More specifically, five factors have been at play:

  1. On the most basic level, greater consciousness of people across the globe and social media demand that we pay attention to inequities we’ve previously been able to ignore. And, most people now acknowledge the planet does not have unlimited resources.
  2. Further, technology has reshaped our cultural narrative. The ability to cut and paste things together has trained us that we no longer need to choose between opposites. What follows is that the notions of making a profit while simultaneously doing good no longer seem at odds with one another.
  3. As many people have discussed, the power of social media and the impact of stories and images going viral have forced businesses to lis­ten and respond in ways that are unprecedented for many of them.
  4. People are frustrated with partisan politics. Beginning in 2011, participants in my research were saying that business was better suited than government to step in and fix big problems.
  5. The economic downturn in 2008 accelerated a nascent trend that began with the digital revolution at the turn of the millennium, which emphasized a shift from shareholder to stakeholder value. Since then, big name investors such as Larry Fink of BlackRock and Jamie Dimon of JPMC have visibly promoted a shift in orientation from short-term returns to long-termism. Add in the rise of various movements beginning with Occupy Wall Street and extending to #BlackLivesMatter, #MeToo and #GunControlNow, and it’s hard to ignore that the call for more equity and fairness in business decision making has grown stronger.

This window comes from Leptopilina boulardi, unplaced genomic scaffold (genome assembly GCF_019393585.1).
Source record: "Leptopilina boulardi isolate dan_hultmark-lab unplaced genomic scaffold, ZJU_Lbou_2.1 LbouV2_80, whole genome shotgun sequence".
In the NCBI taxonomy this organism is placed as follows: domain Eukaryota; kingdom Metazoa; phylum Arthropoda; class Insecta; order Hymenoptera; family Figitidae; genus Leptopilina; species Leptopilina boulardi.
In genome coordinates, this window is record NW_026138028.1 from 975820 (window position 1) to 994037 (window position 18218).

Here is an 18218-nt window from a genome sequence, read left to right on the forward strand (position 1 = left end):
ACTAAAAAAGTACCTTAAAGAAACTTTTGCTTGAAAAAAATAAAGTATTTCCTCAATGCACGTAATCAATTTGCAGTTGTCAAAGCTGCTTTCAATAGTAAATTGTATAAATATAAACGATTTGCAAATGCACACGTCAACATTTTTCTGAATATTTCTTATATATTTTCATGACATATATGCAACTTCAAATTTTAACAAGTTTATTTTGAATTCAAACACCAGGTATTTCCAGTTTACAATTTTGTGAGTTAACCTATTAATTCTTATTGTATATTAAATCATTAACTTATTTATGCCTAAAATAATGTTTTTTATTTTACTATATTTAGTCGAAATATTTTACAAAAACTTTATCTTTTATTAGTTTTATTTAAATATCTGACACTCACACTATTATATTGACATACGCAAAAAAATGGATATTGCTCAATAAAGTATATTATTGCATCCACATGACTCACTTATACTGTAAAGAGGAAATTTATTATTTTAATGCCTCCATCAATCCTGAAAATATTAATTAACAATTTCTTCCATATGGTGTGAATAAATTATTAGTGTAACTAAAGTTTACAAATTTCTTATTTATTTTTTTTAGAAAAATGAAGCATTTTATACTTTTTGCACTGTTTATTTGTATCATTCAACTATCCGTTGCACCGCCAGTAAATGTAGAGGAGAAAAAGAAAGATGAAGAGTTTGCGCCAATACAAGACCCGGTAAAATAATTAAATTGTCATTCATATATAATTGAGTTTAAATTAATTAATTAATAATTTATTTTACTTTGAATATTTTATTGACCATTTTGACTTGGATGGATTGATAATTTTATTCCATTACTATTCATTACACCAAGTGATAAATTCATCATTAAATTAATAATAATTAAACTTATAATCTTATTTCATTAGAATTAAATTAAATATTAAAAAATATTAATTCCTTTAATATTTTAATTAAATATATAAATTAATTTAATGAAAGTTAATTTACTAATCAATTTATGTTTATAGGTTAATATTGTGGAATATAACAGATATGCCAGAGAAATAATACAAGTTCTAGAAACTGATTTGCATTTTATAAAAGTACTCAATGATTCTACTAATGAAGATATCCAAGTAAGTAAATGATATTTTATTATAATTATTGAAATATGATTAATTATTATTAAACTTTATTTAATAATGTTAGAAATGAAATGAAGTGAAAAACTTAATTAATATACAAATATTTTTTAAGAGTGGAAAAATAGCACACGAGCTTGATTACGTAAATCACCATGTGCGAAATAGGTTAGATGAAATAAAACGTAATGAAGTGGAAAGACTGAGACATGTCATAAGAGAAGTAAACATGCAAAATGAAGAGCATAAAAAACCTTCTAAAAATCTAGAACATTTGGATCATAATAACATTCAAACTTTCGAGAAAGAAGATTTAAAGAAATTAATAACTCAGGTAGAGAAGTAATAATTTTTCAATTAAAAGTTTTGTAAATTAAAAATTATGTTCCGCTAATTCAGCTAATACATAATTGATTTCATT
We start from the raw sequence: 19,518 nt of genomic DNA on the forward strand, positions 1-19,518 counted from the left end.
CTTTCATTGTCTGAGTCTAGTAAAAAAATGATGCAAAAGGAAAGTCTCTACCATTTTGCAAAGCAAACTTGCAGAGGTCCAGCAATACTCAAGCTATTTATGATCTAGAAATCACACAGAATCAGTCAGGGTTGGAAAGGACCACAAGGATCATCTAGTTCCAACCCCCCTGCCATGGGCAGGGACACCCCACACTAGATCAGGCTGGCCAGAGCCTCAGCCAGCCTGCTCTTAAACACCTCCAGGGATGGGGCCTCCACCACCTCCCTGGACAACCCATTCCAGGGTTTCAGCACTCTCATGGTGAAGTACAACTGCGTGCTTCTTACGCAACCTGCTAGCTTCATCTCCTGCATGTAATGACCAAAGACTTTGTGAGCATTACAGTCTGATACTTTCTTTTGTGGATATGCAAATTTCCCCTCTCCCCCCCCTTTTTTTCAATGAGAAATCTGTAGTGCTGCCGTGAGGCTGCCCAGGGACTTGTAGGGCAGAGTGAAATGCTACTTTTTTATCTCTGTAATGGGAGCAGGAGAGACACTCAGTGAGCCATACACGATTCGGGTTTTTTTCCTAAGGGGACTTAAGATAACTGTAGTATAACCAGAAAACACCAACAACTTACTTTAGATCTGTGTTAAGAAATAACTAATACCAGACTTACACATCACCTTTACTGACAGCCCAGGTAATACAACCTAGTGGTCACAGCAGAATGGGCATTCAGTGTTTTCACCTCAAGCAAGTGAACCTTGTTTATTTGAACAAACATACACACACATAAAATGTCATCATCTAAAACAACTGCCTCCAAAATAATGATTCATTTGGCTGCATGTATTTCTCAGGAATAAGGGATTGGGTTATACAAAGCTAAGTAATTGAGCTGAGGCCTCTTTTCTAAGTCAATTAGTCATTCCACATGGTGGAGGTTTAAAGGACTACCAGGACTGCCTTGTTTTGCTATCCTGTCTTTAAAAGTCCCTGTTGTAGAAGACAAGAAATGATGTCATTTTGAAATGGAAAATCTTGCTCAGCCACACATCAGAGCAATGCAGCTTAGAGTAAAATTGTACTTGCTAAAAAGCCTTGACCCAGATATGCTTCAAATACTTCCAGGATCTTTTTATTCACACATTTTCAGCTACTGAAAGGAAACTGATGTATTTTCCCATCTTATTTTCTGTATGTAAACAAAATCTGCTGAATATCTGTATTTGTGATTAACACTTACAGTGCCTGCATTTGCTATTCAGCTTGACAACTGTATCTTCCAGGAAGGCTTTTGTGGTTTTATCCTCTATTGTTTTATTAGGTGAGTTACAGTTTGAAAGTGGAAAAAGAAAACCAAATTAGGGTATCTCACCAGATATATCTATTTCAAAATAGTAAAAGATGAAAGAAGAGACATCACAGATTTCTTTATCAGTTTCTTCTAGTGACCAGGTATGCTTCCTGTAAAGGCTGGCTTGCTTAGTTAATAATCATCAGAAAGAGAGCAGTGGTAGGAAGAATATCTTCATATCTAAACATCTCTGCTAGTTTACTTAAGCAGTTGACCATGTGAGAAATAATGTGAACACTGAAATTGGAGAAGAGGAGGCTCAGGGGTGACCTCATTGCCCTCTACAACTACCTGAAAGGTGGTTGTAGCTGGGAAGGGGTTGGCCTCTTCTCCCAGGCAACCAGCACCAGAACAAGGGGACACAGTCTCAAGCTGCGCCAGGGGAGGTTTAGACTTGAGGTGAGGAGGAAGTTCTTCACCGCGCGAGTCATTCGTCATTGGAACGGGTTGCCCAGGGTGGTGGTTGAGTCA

What is “Brand Citizenship”?

Brand Citizenship is an ethos that aligns purpose and profit. It’s a five-step model that emerged from the grassroots up, over three years of qualitative and quantitative research, deconstructing brand leadership from good corporate citizenship and favorite brands, which is a proxy for brand loyalty. Beginning with a meaningful purpose, Brand Citizenship simultaneously delivers benefits to individual customers and employees and betters the world. The five steps of the model – trust, enrichment, responsibility, community, and contribution – span across something I’ve labelled the ME-to-WE continuum. My research demonstrated that people look to the brands they buy and businesses they support to help solve their personal ME problems as well as their wider WE concerns about the environment, the economy and social issues.

 

5 Steps of Brand Citizenship